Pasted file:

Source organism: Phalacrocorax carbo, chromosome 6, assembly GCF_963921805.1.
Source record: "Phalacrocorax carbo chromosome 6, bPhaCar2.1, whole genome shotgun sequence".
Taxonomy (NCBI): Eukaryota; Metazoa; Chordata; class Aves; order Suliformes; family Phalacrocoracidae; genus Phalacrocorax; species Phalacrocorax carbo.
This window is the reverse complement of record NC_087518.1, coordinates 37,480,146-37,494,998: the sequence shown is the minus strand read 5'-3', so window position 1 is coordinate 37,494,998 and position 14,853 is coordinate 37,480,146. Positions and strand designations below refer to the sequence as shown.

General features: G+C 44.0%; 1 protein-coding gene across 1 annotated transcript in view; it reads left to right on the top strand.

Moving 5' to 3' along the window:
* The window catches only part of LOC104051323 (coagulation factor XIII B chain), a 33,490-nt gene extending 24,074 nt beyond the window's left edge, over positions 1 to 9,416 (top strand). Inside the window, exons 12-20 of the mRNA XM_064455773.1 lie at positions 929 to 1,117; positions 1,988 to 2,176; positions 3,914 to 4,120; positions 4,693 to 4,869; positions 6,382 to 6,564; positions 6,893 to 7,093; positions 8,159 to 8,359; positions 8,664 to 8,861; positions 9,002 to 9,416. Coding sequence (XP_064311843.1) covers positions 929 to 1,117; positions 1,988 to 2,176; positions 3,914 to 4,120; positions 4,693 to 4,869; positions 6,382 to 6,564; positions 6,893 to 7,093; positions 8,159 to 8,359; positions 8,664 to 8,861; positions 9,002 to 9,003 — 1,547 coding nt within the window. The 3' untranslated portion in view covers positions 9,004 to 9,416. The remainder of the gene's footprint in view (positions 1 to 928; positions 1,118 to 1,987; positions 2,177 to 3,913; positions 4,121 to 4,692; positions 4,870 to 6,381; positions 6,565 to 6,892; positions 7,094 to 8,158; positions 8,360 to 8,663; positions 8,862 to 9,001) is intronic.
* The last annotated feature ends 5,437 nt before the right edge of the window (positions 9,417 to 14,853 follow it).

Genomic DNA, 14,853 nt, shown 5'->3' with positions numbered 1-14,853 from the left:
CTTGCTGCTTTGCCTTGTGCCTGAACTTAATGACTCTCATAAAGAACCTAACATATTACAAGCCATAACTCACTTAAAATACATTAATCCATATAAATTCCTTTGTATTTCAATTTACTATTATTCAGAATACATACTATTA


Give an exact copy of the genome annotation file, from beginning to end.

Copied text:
Source organism: Phalacrocorax carbo, chromosome 6, assembly GCF_963921805.1.
Source record: "Phalacrocorax carbo chromosome 6, bPhaCar2.1, whole genome shotgun sequence".
Taxonomy (NCBI): Eukaryota; Metazoa; Chordata; class Aves; order Suliformes; family Phalacrocoracidae; genus Phalacrocorax; species Phalacrocorax carbo.
This window is the reverse complement of record NC_087518.1, coordinates 37,480,146-37,494,998: the sequence shown is the minus strand read 5'-3', so window position 1 is coordinate 37,494,998 and position 14,853 is coordinate 37,480,146. Positions and strand designations below refer to the sequence as shown.

General features: G+C 44.0%; 1 protein-coding gene across 1 annotated transcript in view; it reads left to right on the top strand.

Moving 5' to 3' along the window:
* The window catches only part of LOC104051323 (coagulation factor XIII B chain), a 33,490-nt gene extending 24,074 nt beyond the window's left edge, over positions 1 to 9,416 (top strand). Inside the window, exons 12-20 of the mRNA XM_064455773.1 lie at positions 929 to 1,117; positions 1,988 to 2,176; positions 3,914 to 4,120; positions 4,693 to 4,869; positions 6,382 to 6,564; positions 6,893 to 7,093; positions 8,159 to 8,359; positions 8,664 to 8,861; positions 9,002 to 9,416. Coding sequence (XP_064311843.1) covers positions 929 to 1,117; positions 1,988 to 2,176; positions 3,914 to 4,120; positions 4,693 to 4,869; positions 6,382 to 6,564; positions 6,893 to 7,093; positions 8,159 to 8,359; positions 8,664 to 8,861; positions 9,002 to 9,003 — 1,547 coding nt within the window. The 3' untranslated portion in view covers positions 9,004 to 9,416. The remainder of the gene's footprint in view (positions 1 to 928; positions 1,118 to 1,987; positions 2,177 to 3,913; positions 4,121 to 4,692; positions 4,870 to 6,381; positions 6,565 to 6,892; positions 7,094 to 8,158; positions 8,360 to 8,663; positions 8,862 to 9,001) is intronic.
* The last annotated feature ends 5,437 nt before the right edge of the window (positions 9,417 to 14,853 follow it).

Genomic DNA, 14,853 nt, shown 5'->3' with positions numbered 1-14,853 from the left:
CTTGCTGCTTTGCCTTGTGCCTGAACTTAATGACTCTCATAAAGAACCTAACATATTACAAGCCATAACTCACTTAAAATACATTAATCCATATAAATTCCTTTGTATTTCAATTTACTATTATTCAGAATACATACTATTA